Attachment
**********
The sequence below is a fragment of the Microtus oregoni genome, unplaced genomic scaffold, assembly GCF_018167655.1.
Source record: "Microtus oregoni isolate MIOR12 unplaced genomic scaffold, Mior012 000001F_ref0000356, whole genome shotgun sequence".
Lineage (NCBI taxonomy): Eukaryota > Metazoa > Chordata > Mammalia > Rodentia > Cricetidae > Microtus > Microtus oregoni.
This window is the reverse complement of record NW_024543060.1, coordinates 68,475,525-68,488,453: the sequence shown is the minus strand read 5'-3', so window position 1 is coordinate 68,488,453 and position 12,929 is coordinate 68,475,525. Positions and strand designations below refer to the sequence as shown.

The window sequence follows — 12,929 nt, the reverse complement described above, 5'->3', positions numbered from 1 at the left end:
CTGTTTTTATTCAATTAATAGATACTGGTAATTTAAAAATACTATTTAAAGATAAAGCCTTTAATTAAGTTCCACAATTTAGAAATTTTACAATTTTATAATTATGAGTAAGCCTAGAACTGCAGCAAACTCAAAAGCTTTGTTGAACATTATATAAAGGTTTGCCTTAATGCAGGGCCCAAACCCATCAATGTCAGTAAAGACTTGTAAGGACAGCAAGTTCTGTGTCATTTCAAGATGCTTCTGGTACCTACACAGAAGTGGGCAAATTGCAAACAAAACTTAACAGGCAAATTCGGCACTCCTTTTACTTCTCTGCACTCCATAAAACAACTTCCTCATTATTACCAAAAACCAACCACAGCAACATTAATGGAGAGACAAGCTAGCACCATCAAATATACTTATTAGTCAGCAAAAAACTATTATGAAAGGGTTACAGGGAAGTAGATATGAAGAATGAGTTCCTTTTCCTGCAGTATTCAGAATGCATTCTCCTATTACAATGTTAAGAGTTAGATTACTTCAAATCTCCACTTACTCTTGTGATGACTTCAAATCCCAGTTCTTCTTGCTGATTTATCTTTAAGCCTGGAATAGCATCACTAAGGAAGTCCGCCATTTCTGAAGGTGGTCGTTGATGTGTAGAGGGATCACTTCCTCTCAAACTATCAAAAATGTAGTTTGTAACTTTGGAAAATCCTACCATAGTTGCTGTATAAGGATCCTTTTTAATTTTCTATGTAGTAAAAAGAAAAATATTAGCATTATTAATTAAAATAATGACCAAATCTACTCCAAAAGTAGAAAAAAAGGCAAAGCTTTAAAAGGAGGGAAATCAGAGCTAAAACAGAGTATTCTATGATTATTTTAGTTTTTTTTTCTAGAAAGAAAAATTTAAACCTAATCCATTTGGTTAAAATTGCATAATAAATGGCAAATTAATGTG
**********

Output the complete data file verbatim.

The sequence below is a fragment of the Microtus oregoni genome, unplaced genomic scaffold, assembly GCF_018167655.1.
Source record: "Microtus oregoni isolate MIOR12 unplaced genomic scaffold, Mior012 000001F_ref0000356, whole genome shotgun sequence".
Lineage (NCBI taxonomy): Eukaryota > Metazoa > Chordata > Mammalia > Rodentia > Cricetidae > Microtus > Microtus oregoni.
This window is the reverse complement of record NW_024543060.1, coordinates 68,475,525-68,488,453: the sequence shown is the minus strand read 5'-3', so window position 1 is coordinate 68,488,453 and position 12,929 is coordinate 68,475,525. Positions and strand designations below refer to the sequence as shown.

The window sequence follows — 12,929 nt, the reverse complement described above, 5'->3', positions numbered from 1 at the left end:
CTGTTTTTATTCAATTAATAGATACTGGTAATTTAAAAATACTATTTAAAGATAAAGCCTTTAATTAAGTTCCACAATTTAGAAATTTTACAATTTTATAATTATGAGTAAGCCTAGAACTGCAGCAAACTCAAAAGCTTTGTTGAACATTATATAAAGGTTTGCCTTAATGCAGGGCCCAAACCCATCAATGTCAGTAAAGACTTGTAAGGACAGCAAGTTCTGTGTCATTTCAAGATGCTTCTGGTACCTACACAGAAGTGGGCAAATTGCAAACAAAACTTAACAGGCAAATTCGGCACTCCTTTTACTTCTCTGCACTCCATAAAACAACTTCCTCATTATTACCAAAAACCAACCACAGCAACATTAATGGAGAGACAAGCTAGCACCATCAAATATACTTATTAGTCAGCAAAAAACTATTATGAAAGGGTTACAGGGAAGTAGATATGAAGAATGAGTTCCTTTTCCTGCAGTATTCAGAATGCATTCTCCTATTACAATGTTAAGAGTTAGATTACTTCAAATCTCCACTTACTCTTGTGATGACTTCAAATCCCAGTTCTTCTTGCTGATTTATCTTTAAGCCTGGAATAGCATCACTAAGGAAGTCCGCCATTTCTGAAGGTGGTCGTTGATGTGTAGAGGGATCACTTCCTCTCAAACTATCAAAAATGTAGTTTGTAACTTTGGAAAATCCTACCATAGTTGCTGTATAAGGATCCTTTTTAATTTTCTATGTAGTAAAAAGAAAAATATTAGCATTATTAATTAAAATAATGACCAAATCTACTCCAAAAGTAGAAAAAAAGGCAAAGCTTTAAAAGGAGGGAAATCAGAGCTAAAACAGAGTATTCTATGATTATTTTAGTTTTTTTTTCTAGAAAGAAAAATTTAAACCTAATCCATTTGGTTAAAATTGCATAATAAATGGCAAATTAATGTG